Patricia Shaughnessy talks trends in arbitration, tells us about the SCC’s rich history and provides insight into what it means to be on the board of a leading dispute resolution forum
Leaders League. What are the main trends shaping international arbitration?
There is increased awareness and commitment for addressing issues relating to diversity. Gender diversity has gotten a lot of attention of late, but there are much needed discussions on racial and geographic diversity.
There is much focus on transparency, accountability and legitimacy in investment arbitration, including among the wider public and not just the arbitration community, which may bleed into commercial arbitration contexts.
In the European Union, there is developing case law and discussions regarding EU law and its relationship to international law in treaty-based arbitration involving investors from a member state bringing claims against another member state.
Continuous changes are being made to arbitration legislation, rules and guides aiming at ensuring more efficient dispute resolution processes and predictable and enforceable outcomes.
The expansion of international arbitration into new areas and sectors is another key trend. Arbitration is starting to envision itself as a useful partner in efforts to promote human rights and corporate social responsibility and in tackling climate change. The finance sector is seeing more arbitration, as well as art and cultural heritage disputes. Energy, corporate, IT, and IP-rights disputes are on the rise and pose needs for specialized expertise. It is also worth noting that, increasingly, commercial disputes potentially involve public interests.
The innovations brought about by technology, including developments in digitalization, AI and blockchain, have begun to impact arbitration and will grow in importance.
Finally, there are more discussions addressing the need for lawyers to become more adept at dealing with quantifying damages and understanding complex valuation.
How do you explain the SCC’s prominence as an arbitral institution internationally? What makes it different?
The SCC enjoys a strong and long history: it is over 100 years old and is an established player, having grown its reputation and capabilities over that time. It has long been viewed as a safe and reliable place to arbitrate; in the 1970s it served as a key forum for dispute resolution between the US and the USSR, as well as between the US and China. Stockholm is perceived as a geographically, politically and culturally neutral venue with a strong international profile. The SCC has been trusted to resolve disputes and has a proven record of delivering effective dispute resolution. Additionally, Stockholm has a highly trained and reputable legal community, with reliable courts. Sweden enjoys global recognition as an innovative country with highly educated people and excellent infrastructure. All these factors make it an ideal place in which to resolve disputes.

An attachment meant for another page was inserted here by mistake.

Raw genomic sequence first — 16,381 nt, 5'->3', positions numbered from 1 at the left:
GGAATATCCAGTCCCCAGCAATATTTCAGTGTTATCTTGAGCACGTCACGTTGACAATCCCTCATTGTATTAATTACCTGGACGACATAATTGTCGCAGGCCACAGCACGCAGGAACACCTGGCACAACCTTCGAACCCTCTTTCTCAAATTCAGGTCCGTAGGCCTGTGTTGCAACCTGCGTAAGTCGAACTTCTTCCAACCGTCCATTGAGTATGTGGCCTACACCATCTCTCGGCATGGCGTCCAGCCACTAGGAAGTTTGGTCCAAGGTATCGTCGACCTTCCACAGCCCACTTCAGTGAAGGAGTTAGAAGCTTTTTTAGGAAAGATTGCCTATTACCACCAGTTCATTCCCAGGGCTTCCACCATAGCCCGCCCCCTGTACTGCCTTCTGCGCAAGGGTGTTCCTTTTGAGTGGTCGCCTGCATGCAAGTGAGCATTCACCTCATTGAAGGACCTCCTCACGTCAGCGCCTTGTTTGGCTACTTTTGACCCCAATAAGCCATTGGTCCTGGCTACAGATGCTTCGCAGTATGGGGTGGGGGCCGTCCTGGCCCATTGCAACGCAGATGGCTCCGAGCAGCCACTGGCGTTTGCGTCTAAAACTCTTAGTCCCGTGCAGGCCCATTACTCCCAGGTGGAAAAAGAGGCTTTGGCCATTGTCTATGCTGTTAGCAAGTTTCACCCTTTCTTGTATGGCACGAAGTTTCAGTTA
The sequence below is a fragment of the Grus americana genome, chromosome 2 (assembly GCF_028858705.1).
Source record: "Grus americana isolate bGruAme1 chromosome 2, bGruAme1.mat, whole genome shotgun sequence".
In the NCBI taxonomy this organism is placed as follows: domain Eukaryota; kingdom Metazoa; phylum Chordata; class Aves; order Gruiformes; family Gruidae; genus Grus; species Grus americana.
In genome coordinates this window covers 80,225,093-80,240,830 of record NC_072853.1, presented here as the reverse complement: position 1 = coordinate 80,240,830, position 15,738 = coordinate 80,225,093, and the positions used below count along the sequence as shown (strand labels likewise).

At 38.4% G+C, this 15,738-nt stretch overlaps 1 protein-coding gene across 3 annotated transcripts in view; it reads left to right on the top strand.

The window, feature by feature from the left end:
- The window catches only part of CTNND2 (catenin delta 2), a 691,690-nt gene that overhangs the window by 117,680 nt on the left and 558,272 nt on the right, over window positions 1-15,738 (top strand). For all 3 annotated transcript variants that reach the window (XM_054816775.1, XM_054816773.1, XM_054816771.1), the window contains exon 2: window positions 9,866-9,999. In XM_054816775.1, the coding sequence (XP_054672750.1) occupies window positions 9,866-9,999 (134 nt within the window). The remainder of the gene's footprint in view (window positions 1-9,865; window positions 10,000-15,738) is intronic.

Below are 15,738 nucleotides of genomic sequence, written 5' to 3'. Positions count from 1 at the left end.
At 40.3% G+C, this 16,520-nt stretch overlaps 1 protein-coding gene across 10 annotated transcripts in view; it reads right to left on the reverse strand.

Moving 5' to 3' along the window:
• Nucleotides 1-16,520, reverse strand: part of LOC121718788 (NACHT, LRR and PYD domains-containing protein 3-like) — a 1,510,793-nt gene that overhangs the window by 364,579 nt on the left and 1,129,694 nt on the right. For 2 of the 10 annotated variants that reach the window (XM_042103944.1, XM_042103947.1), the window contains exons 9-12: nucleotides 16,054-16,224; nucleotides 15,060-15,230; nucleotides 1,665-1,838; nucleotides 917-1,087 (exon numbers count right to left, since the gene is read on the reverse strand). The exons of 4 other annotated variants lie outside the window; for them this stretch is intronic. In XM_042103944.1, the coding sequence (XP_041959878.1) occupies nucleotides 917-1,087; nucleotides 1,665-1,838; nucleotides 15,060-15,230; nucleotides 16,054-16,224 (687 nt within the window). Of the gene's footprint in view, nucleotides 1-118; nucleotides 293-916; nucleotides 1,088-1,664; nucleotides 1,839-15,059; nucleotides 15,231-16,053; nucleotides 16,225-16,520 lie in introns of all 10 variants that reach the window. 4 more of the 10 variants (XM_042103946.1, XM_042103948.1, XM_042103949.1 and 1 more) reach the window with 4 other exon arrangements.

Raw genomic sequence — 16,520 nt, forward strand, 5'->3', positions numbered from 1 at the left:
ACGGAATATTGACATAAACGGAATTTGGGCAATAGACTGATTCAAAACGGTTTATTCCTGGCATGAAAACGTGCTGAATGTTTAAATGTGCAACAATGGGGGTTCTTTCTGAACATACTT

What steps, if any, is the SCC taking to attract more disputes work? How is it making itself more user-friendly?
The SCC regularly reviews its practice and rules to stay abreast of key developments. In 2017, the year it turned 100, the SCC updated its rules, in part by making existing practices more transparent and in part by adding new features to enhance efficiency and effectiveness, particularly in complex and in expedited cases. For example, revisions address issues such as security for costs, consolidation and joinder of parties, early dismissal of claims, and the role of tribunal secretaries. The SCC provides information on its website, including English translation of relevant court decisions. It also hosts and contributes to many arbitration seminars, conferences and educational activities in Sweden and abroad.
What does your role as SCC Vice Chairperson, serving on the institution’s board, involve?
The SCC Secretariat, a group of employed experienced counsel and administrators, does the day-to-day work. The SCC Board is the decision-making body consisting of independent Swedish and non-Swedish internationally respected lawyers. The Board makes decisions as provided in the SCC Rules relating to cases, such as prima facie jurisdiction, appointment and removal of arbitrators, determination of costs, seat, joinder and consolidation of cases. The Board meets once a month but decisions may be made between planned meetings as required, for example when appointing an emergency arbitrator. In cases where the Board’s chair is not able to preside over a case decision or at a meeting (for example, due to a conflict), one of the Board’s vice chairs presides.
What are the challenges that come with this role?
I view my role of vice chair as having a responsibility and loyalty to serving the institution, which in turns means serving the users of the institution. I have an interest in facilitating and developing the institution and being at the forefront of providing effective and efficient services in a transparent and accountable manner.
As a Board member, I have a privileged obligation and a unique opportunity to promote arbitration as a means of resolving disputes. The SCC Secretary General Annette Magnusson has done a terrific job at identifying issues where the institution can and should play an active role, such as a platform to inform and promote factful discussions on key issues, such as on ISDS and the role of international arbitration in helping tackle climate change and promoting human rights. Annette has ensured that the SCC delivers on providing world-class efficient and effective arbitration, while she has also brought vision and engagement to ensure that the SCC continues to be a leader in innovation and conflict resolution.